The great thing is, that there is a free version of this prebuilt security appliance that everybody can use, and it really is very easy to set up.

You can download it from here: http://www.untangle.com/ as an ISO file, that you can then burn to CD/DVD and use as installation media.

My original Untangle server was running on an HP DL360 G2, which was more than up to the job from a hardware perspective.

Originally, I used my BT firewall with the Untangle device in bridge mode, but recently I have removed the BT device since moving to BT Infifnity, since Untangle supports PPPOE.

This turned it into Router mode, and has greatly enhanced my security, since the Untangle firewall has a superior firewall to the BT device, let alone the configuration is easier and more flexible.

You can find the differences between Bridge and Router mode here: http://www.untangle.com/untangle/how-to-deploy under step 3.

Untangle also adds a whole host of other features, such as virus scanning, spam ans spyware scanners, ad blockers, so it really does give you a much better patform to control access to/from your network.

As well as recently moving to Router mode, I also retired my HP DL360 G2, on account of noise, heat and electricity consumption. It’s been replaced by a laptop. Yes, you heard right, a laptop.

So, not only have I now upgraded to the 64 Bit version of Untangle, it runs very nicely on a dual core 1.8GHz laptop with 4 GB RAM, a nice side effect being the fact it now has it’s own built in UPS, being a laptop 🙂

The only thing I needed was a second NIC, for which I was able to get a new Cardbus adapter off Ebay for the princely sum of £5.

The whole process was quick too. It took about an hour or so to install Untangle fresh, and then import the settings from the old server.

I really can’t recommend it enough, especially if you have some spare hardware around that meets the minimum spec.

So, go and untangle yourselves folks!

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So, I recently decided to retire my Exchange 2003 server, in favour of Exchange 2007.

There were a lot of reasons for this.

Firstly, my Windows 2003/Exchange 2003 server was an old HP DL380 G3. In itself, a great, reliable server, which cost me only £20 off Ebay, but getting on a bit, and very noisy in my home office, especially combined with the HP DL 360 G2 I was using for an Untangle server, and the newer Dell T105 which was already running Windows 2008 and Exchange 2007.

Secondly, at work we have Exchange 2007/2010, so I had a desire to expand my skills to better enable me to understand the environments I need to support.

Thirdly, I wanted to also migrate a number of sites I ran (OWA, WordPress) over to IIS 7 due to the improved security features, and ease of management.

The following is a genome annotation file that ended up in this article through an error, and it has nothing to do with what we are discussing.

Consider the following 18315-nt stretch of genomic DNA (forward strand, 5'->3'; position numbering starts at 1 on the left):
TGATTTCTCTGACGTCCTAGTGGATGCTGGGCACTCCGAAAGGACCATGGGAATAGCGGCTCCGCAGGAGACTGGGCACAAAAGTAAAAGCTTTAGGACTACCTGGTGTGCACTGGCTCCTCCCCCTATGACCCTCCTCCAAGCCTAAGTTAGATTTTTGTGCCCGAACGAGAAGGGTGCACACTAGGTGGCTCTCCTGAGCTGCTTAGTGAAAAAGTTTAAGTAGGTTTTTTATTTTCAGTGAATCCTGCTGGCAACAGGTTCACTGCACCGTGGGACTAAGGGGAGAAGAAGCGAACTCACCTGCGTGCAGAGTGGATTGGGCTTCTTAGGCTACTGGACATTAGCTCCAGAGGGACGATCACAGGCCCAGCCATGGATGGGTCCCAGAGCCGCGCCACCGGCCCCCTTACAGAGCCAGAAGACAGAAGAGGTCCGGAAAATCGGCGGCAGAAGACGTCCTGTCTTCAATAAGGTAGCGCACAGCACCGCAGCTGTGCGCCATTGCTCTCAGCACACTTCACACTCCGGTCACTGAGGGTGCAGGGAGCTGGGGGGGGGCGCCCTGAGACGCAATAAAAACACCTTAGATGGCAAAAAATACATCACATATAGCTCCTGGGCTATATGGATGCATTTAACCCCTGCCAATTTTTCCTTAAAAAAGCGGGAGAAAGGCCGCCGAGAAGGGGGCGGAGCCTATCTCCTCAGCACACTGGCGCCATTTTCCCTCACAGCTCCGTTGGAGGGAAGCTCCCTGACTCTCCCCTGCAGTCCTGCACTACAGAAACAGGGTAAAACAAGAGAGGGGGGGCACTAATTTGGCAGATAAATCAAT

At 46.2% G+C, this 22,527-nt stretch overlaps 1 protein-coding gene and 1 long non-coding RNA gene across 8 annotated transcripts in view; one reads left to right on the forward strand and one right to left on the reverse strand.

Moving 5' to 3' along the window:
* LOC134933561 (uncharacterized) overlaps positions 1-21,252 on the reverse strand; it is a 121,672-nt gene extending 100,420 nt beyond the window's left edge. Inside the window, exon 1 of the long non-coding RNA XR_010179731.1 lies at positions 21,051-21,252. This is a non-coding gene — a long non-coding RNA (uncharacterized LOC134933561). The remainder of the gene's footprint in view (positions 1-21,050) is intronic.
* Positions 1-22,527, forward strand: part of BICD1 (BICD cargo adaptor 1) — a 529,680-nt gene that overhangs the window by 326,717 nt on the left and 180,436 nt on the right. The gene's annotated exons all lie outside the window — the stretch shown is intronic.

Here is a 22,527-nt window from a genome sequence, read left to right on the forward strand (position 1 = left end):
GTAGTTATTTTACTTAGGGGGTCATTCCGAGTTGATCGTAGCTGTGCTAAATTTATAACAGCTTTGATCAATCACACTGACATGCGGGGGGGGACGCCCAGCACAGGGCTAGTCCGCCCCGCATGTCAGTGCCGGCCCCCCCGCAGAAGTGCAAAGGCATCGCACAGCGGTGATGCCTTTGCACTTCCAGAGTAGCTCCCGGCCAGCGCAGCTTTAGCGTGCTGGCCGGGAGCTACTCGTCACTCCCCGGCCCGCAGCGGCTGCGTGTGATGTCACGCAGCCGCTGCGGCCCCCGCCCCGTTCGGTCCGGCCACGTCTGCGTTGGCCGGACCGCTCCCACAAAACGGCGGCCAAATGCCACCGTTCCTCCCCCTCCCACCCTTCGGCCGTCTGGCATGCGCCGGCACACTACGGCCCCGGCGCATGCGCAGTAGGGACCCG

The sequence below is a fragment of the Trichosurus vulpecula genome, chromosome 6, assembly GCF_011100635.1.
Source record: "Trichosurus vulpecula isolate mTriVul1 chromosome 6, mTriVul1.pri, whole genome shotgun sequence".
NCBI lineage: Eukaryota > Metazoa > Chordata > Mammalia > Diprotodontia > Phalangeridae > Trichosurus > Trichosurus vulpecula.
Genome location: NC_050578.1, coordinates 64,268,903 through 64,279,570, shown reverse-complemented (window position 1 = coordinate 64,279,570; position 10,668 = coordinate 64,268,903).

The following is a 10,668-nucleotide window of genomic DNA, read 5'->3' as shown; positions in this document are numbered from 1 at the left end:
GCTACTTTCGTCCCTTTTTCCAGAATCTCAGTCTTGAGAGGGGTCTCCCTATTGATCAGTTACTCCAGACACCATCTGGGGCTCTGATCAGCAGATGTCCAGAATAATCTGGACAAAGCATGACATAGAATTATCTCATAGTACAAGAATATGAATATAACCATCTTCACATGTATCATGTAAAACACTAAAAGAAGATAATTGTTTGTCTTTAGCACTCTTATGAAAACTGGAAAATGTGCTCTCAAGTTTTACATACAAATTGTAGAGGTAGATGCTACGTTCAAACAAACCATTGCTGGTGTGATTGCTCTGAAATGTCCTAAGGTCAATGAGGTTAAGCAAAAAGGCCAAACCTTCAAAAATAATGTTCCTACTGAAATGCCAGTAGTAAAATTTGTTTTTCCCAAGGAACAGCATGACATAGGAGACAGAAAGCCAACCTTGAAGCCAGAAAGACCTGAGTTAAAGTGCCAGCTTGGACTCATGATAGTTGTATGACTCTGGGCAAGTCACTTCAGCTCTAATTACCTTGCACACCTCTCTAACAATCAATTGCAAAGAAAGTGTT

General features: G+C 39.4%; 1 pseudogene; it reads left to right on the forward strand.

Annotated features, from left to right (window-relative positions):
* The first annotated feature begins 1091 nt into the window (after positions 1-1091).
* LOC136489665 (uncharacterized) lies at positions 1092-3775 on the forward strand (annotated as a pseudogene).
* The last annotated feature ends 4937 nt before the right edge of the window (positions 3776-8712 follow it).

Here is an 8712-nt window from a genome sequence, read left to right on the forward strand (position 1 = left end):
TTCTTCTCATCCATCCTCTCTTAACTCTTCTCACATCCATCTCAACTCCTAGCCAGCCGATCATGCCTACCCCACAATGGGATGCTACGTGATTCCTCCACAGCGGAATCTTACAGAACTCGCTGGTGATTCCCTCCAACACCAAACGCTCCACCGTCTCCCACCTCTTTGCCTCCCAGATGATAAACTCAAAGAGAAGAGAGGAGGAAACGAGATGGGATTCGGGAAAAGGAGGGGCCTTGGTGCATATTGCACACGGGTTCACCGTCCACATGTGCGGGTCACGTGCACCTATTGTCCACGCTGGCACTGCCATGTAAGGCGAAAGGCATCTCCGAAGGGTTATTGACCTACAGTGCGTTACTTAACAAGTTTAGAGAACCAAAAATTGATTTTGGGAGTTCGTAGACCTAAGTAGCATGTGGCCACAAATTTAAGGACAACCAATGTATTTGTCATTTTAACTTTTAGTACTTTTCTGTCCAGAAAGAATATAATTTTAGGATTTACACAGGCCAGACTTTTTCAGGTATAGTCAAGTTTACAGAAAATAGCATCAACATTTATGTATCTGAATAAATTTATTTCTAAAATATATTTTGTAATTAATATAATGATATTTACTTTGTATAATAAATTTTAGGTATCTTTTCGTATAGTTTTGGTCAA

And last, but by no means least, the two HP servers are making my electricity bill look like that of an actual data centre, so I wanted to retire them both, enjoy the quieter office, and save some pennies.

The migration from Exchange 2003 -> 2007 was really not so difficult, with the only issue being the move of my wife’s mailbox, which reported there may be activesync issues. It would be her account! She did have issues, so I had to re-do the account on both her iPhone and Galaxy Tab, but all was fine after that.

So why, I hear you asking, is it more secure, but more annoying?

Well, certain feature like tarpit are enabled by default, and also it’s more secure when trying to connect over telnet, and it has some excellent anti spam features built in.

Now comes the annoying bit. Many things can be done via the GUI, but if you want to get at all the really neat stuff, you have to visit the Exchange Powershell CLI. Yes, I said CLI.

For example, enabling the anti spam features requires running some scripts from the CLI, as does adding a list of custom blockwords to the anti spam component.

You can add blockwords via the GUI, but it takes FOREVER!!!!

Same goes for blocked email domains and senders.

CLI = power in the case of Exchange 2007 and beyond. I guess I’d better get used to it!!

So, it’s been a while now since I updated to Jelly Bean, and also since the enforced factory reset due to the fact that things just weren’t quite right after the update.

The factory reset really was the charm though, as everything is running beatifully now, and the battery life is nothing short of amazing compared to before.

What I have noticed though, is that my Nexus 7 doesn’t seem to suffer in the same manner as my One X or Galaxy S2 (Work phone).

It has now had 2 or 3 updates with no factory reset rquired, so that does beg the question ‘Do skinned versions of Android have an update issue?’.

I’d certainly like to know, so if there is anybody out there who has a vanilla Android device, has found a factory reset is needed for updates, please comment!

Otherwise it has got me wondering if my next phone will be an unadulterated Google device. Don’t get me wrong, I love HTC Sense to bits (Touchwiz, not so much), but if it means I have to do a factory reset for each an every update that comes through, I won’t be too happy.

My S2 did just get an update to Jelly Bean, and so far seems fine without a reset, but I’m keeping an eye on it. Maybe It’s just the main version updates that need it, who knows.

For now though, happy bunny, lets just wait to see what the next update brings.